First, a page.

I would have used a straight V magnet configuration with just two magnets per pole, like Tesla but without the carbon fibre sleeve. Volkswagen has three magnets per pole. Ford, Hyundai, Lucid, and Rivian have four magnets per pole in a double-V configuration. However, this is basically a matter of design philosophy. Additional magnets may enable higher efficiency, lower content of harmonics (lower vibration levels), or just simply higher airgap flux density. But additional magnets bring additional leakage, and there are also other design aspects to consider to achieve the above-mentioned effects. Larger amount of magnets also tends to be more expensive, even though the total weight of the magnets stays the same.

Regarding the stator design, the wave winding configuration used by Lucid, without intermediate joints and with smaller rectangular copper strands, appears the most attractive. I think the hairpin windings have too cumbersome joining method, because the welds in the winding head need considerable axial space. Cutting out this space would enable a longer and hence more powerful motor into the same housing.

But still, considering the irregular load profile of an electric car, the full controllability of an electrically excited synchronous motor, and the constantly increasing sourcing risk of the magnets, I am fascinated by the solution by BMW and Renault. It seems to me that this machine configuration might finally, when fully optimised, deliver the highest total efficiency. It will be slightly heavier and larger than the PMSM, but it is a robust and extremely powerful motor with predictable and stable cost profile. The only downside appears to be the brush modules.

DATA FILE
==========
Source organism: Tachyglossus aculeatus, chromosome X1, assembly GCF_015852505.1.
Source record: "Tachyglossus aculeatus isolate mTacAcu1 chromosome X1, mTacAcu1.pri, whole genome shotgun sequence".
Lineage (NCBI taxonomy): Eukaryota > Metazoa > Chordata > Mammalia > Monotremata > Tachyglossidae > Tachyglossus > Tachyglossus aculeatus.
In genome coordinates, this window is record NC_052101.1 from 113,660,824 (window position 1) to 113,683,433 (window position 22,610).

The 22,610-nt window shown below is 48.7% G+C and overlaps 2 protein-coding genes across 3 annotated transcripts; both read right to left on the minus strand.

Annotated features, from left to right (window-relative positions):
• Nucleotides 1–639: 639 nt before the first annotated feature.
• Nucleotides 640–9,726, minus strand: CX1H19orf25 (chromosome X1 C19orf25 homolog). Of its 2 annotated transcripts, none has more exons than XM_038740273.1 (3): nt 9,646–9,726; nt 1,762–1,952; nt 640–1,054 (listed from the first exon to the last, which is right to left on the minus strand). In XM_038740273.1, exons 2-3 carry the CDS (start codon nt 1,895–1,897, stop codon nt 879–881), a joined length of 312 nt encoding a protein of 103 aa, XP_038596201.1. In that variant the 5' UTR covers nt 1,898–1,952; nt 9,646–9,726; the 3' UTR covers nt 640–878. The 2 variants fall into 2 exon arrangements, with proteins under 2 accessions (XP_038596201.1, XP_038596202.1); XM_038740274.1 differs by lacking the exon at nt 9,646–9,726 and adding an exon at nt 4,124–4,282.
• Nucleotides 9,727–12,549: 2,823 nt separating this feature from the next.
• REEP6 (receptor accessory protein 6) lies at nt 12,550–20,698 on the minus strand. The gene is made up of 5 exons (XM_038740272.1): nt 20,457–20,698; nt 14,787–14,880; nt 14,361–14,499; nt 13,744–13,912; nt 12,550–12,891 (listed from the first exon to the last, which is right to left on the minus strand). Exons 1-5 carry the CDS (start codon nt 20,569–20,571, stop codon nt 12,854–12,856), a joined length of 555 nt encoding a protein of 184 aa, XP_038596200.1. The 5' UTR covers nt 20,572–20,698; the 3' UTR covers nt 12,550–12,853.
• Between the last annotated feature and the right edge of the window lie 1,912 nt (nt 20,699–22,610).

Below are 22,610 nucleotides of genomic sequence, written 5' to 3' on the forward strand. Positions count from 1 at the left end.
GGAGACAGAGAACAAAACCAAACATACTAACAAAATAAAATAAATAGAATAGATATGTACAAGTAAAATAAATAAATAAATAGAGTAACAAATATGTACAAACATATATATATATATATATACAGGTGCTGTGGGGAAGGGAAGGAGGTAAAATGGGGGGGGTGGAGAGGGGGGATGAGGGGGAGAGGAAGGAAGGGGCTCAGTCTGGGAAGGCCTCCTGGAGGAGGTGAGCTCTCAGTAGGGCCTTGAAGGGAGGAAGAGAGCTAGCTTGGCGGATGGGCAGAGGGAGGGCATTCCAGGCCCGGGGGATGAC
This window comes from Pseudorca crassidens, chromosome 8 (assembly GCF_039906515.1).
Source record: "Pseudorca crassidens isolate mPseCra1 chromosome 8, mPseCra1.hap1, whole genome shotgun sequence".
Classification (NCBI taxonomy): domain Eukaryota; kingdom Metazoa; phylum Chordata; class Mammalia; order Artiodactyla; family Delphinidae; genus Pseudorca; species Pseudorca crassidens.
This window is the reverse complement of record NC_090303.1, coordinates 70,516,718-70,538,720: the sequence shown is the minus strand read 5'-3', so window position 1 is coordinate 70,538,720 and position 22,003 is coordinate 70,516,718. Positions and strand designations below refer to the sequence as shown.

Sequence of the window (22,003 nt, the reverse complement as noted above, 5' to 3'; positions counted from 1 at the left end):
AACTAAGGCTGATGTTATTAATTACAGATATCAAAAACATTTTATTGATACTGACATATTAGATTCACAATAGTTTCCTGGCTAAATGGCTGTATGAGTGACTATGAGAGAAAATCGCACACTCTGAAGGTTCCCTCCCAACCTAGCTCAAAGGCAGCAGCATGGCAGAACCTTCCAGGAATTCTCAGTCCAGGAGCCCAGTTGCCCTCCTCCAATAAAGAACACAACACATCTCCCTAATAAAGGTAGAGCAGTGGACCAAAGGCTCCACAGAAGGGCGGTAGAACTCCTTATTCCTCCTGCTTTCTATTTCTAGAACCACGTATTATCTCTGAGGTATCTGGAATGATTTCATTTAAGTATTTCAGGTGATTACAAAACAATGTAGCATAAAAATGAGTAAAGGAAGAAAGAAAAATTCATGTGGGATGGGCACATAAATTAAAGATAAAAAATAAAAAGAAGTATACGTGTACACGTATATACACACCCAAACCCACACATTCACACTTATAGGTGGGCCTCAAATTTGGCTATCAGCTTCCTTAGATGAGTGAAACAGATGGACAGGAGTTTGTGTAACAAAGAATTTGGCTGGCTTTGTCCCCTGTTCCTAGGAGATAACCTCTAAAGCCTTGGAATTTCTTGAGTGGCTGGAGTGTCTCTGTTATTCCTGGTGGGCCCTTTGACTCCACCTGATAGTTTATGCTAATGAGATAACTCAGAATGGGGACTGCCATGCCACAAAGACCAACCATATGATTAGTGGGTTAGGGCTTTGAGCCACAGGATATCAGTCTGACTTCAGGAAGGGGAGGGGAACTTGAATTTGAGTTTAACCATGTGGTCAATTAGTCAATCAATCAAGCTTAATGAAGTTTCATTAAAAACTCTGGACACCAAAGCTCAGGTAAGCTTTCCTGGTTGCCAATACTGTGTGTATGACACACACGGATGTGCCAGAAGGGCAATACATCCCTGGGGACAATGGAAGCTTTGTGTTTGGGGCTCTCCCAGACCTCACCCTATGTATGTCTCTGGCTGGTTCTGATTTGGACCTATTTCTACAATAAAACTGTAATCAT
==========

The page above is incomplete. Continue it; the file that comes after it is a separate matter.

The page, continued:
I would also push for higher power by making the motor 6-phase, even though it requires 6-phase capability also from the inverter, i.e. two smaller inverters connected in parallel with a phase shift. This approach is used by Mercedes in their Mercedes-AMG EQS 53 performance car, although only on the rear axle. The front motor of this car is still 3-phase. 6-phase motors can be expected to spread in the future, especially in high-powered cars. The approach of adding the number of phases is also used in electric aircraft motors, which represent arguably the highest power density of all electrical machines today.


Final words

It seems the permanent magnet synchronous machines are the preferred choices for electric cars of today. Tesla and Volkswagen still have some induction motors used as secondary motors, and Audi’s out-of-date drive train still uses induction motors. However, the preferences may change in the future. The cars manufactured in China are likely to use NdFeB permanent magnets, but the others may look for alternatives.

The electric car ”engines” look impressive, solid works of engineering, and designed mostly in the right way. I remember the first images of hybrid car electric motors from 20 years ago, which looked essentially like idiotic inside jokes. But now it seems the car manufacturers have hired qualified people to design the motors.

The motor technology reviewed here suggests that the electric drive trains are here to stay. After seeing how the electric drive train performs, it is difficult to believe that the old internal combustion engines would suddenly bounce back and re-conquer the market. But still, there is surprisingly much misleading and completely wrong information about these motors around in the internet. Car journalists, blog writers, and even the car manufacturers themselves struggle with terminology related to electrical machines. This is a symptom of traditional industry moving into a new direction, and constantly learning new things. And that there is still room for improvement.